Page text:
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December Heart Attacks Are the Most Deadly

And it's important for you to know why

By

Updated November 28, 2011

Written or reviewed by a board-certified physician. See About.com's Medical Review Board.

Several medical studies now show pretty convincingly that Americans who have heart attacks around the holidays -- specifically, the time between Thanksgiving and New Year's Day -- are more likely to die than people who have heart attacks at other times of the year.

The increase in cardiac mortality during the holidays is not huge - about 5% - but it is statistically significant, and it has been confirmed now in several large population studies.

Several investigators have tried to figure out why this is the case, and theories abound. They include:

  • The onset of cold weather as winter begins.
  • Reduced hospital staffing during the holidays.
  • Increased depression and emotional stress.
  • Overindulgence of fatty foods and alcohol.
  • Delay in seeking medical attention.

What's the REAL Reason?

Nobody can prove today exactly why heart attack mortality increases during the holidays. But I have taken the liberty of ordering the above list of theoretical potential causes in ascending order of importance, from least likely to most likely.

The first two explanations - the onset of cold weather, and reduced hospital staffing - are unlikely to play a major role. Higher heart attack death rates during the holidays are just as prevalent in the southern, warmer states as they are in northern states. And investigators who have formally assessed the question have not been able to find any drop-off in the speed or the quality of care when a patient is admitted with a heart attack in December, as compared to any other time of year.

Depression, which is prominent during the holidays - especially among older people for whom the holidays can invoke a sense of loss for happier times, or for loved ones who are no longer present - is a known risk factor for heart attacks, and likely explains at least some of the increased risk. The added stress of the holiday season may also contribute to some degree.

Certain types of dietary indiscretions may help to trigger heart attacks. Some evidence indicates that eating a meal extremly high in saturated fats might help to trigger plaque rupture in diseased coronary arteries. Overindulging in salt might create excess cardiac stress in people with hypertension or heart failure. And loading up on alcohol can trigger "holiday heart" - that is, the onset of atrial fibrillation, which, in turn, could trigger a heart attack in someone with critical coronary artery disease.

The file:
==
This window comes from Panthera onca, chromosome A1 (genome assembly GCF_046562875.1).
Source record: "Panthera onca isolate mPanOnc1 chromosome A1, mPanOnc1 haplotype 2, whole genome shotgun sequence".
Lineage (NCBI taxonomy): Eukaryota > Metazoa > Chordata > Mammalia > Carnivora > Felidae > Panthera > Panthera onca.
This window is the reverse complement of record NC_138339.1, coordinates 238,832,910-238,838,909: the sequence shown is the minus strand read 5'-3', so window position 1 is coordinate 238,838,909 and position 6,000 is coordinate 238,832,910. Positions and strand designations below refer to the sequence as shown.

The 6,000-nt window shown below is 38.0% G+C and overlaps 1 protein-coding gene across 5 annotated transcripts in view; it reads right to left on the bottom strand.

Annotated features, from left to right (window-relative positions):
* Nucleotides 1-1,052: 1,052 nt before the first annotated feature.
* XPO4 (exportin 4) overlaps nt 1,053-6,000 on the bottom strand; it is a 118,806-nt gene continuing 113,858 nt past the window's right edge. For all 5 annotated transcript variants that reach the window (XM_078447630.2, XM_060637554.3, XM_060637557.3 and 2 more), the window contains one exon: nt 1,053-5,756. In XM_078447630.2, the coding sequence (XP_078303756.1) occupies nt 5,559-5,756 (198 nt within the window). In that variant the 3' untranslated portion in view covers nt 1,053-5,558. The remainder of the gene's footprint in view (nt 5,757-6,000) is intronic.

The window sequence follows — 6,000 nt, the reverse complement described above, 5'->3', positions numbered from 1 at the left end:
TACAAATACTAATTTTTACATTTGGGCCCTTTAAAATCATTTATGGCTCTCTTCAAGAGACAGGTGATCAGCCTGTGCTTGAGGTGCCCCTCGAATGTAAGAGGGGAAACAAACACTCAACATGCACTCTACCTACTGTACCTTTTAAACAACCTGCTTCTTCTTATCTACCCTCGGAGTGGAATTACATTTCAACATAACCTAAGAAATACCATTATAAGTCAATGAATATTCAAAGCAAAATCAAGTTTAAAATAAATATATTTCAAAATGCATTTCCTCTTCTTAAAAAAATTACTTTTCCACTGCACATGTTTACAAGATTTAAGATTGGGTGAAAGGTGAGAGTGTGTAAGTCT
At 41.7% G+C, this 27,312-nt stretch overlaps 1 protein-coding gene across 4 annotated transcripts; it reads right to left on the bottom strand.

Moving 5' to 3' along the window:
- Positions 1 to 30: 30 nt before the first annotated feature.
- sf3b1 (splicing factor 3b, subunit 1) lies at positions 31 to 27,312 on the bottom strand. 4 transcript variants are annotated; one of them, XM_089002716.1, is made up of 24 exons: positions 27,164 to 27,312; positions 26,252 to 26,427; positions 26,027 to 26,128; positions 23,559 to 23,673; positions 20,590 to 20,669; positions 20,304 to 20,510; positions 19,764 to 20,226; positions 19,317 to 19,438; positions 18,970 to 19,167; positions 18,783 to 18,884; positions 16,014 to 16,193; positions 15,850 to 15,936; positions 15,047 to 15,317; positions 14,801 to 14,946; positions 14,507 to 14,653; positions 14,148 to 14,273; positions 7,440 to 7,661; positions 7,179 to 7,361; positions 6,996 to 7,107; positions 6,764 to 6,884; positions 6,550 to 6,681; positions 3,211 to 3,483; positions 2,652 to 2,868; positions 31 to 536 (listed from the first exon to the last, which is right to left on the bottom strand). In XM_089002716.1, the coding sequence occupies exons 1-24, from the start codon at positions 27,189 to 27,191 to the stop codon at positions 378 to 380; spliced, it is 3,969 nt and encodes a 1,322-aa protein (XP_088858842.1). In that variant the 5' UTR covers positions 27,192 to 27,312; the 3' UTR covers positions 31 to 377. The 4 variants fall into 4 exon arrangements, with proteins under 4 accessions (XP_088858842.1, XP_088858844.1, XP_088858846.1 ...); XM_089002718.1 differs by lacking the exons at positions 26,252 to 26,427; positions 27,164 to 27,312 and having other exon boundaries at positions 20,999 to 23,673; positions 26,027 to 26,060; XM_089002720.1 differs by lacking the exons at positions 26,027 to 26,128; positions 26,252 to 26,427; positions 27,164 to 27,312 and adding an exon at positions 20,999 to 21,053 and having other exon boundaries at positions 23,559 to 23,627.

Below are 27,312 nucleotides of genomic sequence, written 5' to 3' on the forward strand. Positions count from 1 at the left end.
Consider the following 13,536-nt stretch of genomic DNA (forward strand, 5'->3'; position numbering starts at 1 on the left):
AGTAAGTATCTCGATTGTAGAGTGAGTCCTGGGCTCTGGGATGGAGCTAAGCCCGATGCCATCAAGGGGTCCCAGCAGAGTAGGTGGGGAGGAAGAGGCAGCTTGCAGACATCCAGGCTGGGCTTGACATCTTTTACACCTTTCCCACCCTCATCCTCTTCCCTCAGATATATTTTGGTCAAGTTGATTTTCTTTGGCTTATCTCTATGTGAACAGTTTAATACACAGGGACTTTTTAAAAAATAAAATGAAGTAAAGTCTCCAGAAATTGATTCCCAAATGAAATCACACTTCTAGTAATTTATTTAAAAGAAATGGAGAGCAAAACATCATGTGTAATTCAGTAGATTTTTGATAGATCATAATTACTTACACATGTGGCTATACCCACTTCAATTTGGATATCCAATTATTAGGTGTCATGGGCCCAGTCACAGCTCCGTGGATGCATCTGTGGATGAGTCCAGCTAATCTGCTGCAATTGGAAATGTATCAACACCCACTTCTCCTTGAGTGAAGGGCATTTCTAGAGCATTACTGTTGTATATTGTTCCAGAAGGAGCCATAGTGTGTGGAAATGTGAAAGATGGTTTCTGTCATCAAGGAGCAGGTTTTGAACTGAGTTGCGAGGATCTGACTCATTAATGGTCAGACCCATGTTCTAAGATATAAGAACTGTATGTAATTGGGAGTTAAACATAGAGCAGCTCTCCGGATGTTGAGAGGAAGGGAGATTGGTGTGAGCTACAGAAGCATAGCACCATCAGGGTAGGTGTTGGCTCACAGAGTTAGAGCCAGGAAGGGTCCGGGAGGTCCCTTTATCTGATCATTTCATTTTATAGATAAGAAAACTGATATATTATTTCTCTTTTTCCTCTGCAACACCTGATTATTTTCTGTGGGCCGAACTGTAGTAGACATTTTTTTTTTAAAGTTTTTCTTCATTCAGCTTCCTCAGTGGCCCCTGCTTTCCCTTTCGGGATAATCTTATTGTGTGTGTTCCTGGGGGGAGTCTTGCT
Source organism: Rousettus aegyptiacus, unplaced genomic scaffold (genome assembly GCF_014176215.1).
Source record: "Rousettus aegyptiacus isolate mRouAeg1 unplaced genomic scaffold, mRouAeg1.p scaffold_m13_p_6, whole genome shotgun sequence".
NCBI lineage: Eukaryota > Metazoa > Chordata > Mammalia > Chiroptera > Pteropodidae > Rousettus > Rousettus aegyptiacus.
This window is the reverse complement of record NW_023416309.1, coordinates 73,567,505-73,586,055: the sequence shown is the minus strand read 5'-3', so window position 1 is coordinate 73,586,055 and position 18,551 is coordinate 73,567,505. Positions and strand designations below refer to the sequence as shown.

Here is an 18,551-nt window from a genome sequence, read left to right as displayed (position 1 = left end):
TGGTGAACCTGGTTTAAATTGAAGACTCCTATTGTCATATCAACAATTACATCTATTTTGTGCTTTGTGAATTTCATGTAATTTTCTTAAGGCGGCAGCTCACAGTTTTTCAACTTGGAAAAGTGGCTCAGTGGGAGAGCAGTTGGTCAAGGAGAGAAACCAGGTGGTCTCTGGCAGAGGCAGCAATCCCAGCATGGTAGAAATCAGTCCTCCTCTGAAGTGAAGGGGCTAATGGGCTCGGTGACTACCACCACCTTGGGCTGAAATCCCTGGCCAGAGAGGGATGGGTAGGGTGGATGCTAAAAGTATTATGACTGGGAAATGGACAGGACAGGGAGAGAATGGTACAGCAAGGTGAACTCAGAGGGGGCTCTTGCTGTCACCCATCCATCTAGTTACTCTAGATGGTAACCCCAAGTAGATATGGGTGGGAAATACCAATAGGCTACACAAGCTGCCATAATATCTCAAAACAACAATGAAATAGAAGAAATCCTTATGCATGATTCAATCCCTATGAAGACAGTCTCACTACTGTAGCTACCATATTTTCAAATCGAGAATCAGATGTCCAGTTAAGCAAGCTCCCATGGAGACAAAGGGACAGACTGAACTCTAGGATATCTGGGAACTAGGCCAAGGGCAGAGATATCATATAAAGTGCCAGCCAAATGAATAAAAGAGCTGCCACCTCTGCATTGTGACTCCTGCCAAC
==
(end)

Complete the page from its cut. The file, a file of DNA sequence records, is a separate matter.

But common sense suggests that simple denial plays a very large role in explaining why heart attacks are deadlier around the holidays. People who develop chest pain or other symptoms during the holidays are likely to try just wishing the symptoms away, or attributing them to some other cause (overeating, stress, etc.,) since, how can it be a heart attack? It's Christmas!

Such willful ignoring of potentially dangerous cardiac symptoms tends to go on until those symptoms simply can be no longer ignored. By that time, the heart attack victim arrives in the hospital much later than he/she would have at other times of the year. This delay can be deadly. When you are having a heart attack, time is of the essence. A delay of a few minutes can make the difference between surviving with a healthy heart, surviving with a very damaged heart - or dying.

Any physician who has taken care of patients with heart attacks over the holidays will tell you that at that time of year people tend to try "riding it out," so as not to ruin the season for their family and friends. By the time they seek help, they are a lot sicker than they would have been had they ignored the holiday season, and sought medical help right away. And as it happens, having to attend a funeral during the holidays also tends to be quite disruptive to family and friends.

Just because it's the holidays doesn't mean you can't be having a heart attack. If you have the symptoms, get immediate medical care.

Sources:

Kloner RA, Poole WK, Perritt RL. When throughout the year is coronary death most likely to occur? A 12-year population-based analysis of more than 220 000 cases. Circulation. 1999; 100: 1630-1634.

Spencer FA, Goldberg RJ, Becker RC, et al. Seasonal distribution of acute myocardial infarction in the second National Registry of Myocardial Infarction. J Am Coll Cardiol. 1998; 31: 1226-1233.

Phillips DP, Jarvinen JR, Abramson IS, et al. Cardiac mortality is higher around Christmas and New Year's than at any other time: the holidays as a risk factor for death. Circulation. 2004; 110: 3781-3788.

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